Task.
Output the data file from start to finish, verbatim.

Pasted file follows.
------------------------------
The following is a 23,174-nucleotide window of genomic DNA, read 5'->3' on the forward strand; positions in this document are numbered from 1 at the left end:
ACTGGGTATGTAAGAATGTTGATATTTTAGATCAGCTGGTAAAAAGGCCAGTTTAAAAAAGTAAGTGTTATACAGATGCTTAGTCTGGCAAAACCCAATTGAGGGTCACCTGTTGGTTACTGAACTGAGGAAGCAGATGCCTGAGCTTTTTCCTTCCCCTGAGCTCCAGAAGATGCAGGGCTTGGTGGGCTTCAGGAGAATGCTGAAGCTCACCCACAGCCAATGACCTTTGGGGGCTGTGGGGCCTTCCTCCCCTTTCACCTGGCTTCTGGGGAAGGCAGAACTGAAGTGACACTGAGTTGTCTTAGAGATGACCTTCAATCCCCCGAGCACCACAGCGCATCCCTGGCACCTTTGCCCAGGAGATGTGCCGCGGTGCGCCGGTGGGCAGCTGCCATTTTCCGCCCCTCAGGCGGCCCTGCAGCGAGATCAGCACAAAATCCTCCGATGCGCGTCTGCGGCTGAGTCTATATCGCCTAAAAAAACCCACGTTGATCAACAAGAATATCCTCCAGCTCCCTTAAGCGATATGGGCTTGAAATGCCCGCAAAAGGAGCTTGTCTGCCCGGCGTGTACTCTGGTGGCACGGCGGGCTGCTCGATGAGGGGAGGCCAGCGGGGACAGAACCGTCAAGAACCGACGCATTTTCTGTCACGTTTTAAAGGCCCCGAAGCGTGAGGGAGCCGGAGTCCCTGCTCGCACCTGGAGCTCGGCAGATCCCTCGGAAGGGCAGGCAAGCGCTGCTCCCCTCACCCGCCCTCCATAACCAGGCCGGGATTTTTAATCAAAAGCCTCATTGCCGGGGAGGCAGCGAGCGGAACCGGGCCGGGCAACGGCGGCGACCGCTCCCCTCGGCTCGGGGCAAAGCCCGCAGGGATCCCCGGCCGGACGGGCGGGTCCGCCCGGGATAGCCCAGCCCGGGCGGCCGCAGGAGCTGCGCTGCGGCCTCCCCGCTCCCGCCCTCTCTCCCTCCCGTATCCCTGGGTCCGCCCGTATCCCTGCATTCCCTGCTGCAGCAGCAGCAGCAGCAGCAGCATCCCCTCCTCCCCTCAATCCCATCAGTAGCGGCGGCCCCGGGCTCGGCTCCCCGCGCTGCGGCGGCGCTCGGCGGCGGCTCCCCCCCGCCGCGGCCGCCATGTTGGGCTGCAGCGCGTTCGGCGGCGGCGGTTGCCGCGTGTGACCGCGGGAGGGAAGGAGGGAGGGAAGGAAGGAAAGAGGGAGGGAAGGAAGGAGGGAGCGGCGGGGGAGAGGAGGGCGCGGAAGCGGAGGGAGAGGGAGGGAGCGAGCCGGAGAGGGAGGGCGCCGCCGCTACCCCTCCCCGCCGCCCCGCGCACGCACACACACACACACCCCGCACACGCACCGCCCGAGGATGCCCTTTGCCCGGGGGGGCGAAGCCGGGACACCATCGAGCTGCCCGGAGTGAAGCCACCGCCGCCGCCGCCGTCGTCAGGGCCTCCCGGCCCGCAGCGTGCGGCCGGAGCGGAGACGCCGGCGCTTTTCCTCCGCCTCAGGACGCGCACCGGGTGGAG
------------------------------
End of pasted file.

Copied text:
The following is a 23,174-nucleotide window of genomic DNA, read 5'->3' on the forward strand; positions in this document are numbered from 1 at the left end:
ACTGGGTATGTAAGAATGTTGATATTTTAGATCAGCTGGTAAAAAGGCCAGTTTAAAAAAGTAAGTGTTATACAGATGCTTAGTCTGGCAAAACCCAATTGAGGGTCACCTGTTGGTTACTGAACTGAGGAAGCAGATGCCTGAGCTTTTTCCTTCCCCTGAGCTCCAGAAGATGCAGGGCTTGGTGGGCTTCAGGAGAATGCTGAAGCTCACCCACAGCCAATGACCTTTGGGGGCTGTGGGGCCTTCCTCCCCTTTCACCTGGCTTCTGGGGAAGGCAGAACTGAAGTGACACTGAGTTGTCTTAGAGATGACCTTCAATCCCCCGAGCACCACAGCGCATCCCTGGCACCTTTGCCCAGGAGATGTGCCGCGGTGCGCCGGTGGGCAGCTGCCATTTTCCGCCCCTCAGGCGGCCCTGCAGCGAGATCAGCACAAAATCCTCCGATGCGCGTCTGCGGCTGAGTCTATATCGCCTAAAAAAACCCACGTTGATCAACAAGAATATCCTCCAGCTCCCTTAAGCGATATGGGCTTGAAATGCCCGCAAAAGGAGCTTGTCTGCCCGGCGTGTACTCTGGTGGCACGGCGGGCTGCTCGATGAGGGGAGGCCAGCGGGGACAGAACCGTCAAGAACCGACGCATTTTCTGTCACGTTTTAAAGGCCCCGAAGCGTGAGGGAGCCGGAGTCCCTGCTCGCACCTGGAGCTCGGCAGATCCCTCGGAAGGGCAGGCAAGCGCTGCTCCCCTCACCCGCCCTCCATAACCAGGCCGGGATTTTTAATCAAAAGCCTCATTGCCGGGGAGGCAGCGAGCGGAACCGGGCCGGGCAACGGCGGCGACCGCTCCCCTCGGCTCGGGGCAAAGCCCGCAGGGATCCCCGGCCGGACGGGCGGGTCCGCCCGGGATAGCCCAGCCCGGGCGGCCGCAGGAGCTGCGCTGCGGCCTCCCCGCTCCCGCCCTCTCTCCCTCCCGTATCCCTGGGTCCGCCCGTATCCCTGCATTCCCTGCTGCAGCAGCAGCAGCAGCAGCAGCATCCCCTCCTCCCCTCAATCCCATCAGTAGCGGCGGCCCCGGGCTCGGCTCCCCGCGCTGCGGCGGCGCTCGGCGGCGGCTCCCCCCCGCCGCGGCCGCCATGTTGGGCTGCAGCGCGTTCGGCGGCGGCGGTTGCCGCGTGTGACCGCGGGAGGGAAGGAGGGAGGGAAGGAAGGAAAGAGGGAGGGAAGGAAGGAGGGAGCGGCGGGGGAGAGGAGGGCGCGGAAGCGGAGGGAGAGGGAGGGAGCGAGCCGGAGAGGGAGGGCGCCGCCGCTACCCCTCCCCGCCGCCCCGCGCACGCACACACACACACACCCCGCACACGCACCGCCCGAGGATGCCCTTTGCCCGGGGGGGCGAAGCCGGGACACCATCGAGCTGCCCGGAGTGAAGCCACCGCCGCCGCCGCCGTCGTCAGGGCCTCCCGGCCCGCAGCGTGCGGCCGGAGCGGAGACGCCGGCGCTTTTCCTCCGCCTCAGGACGCGCACCGGGTGGAG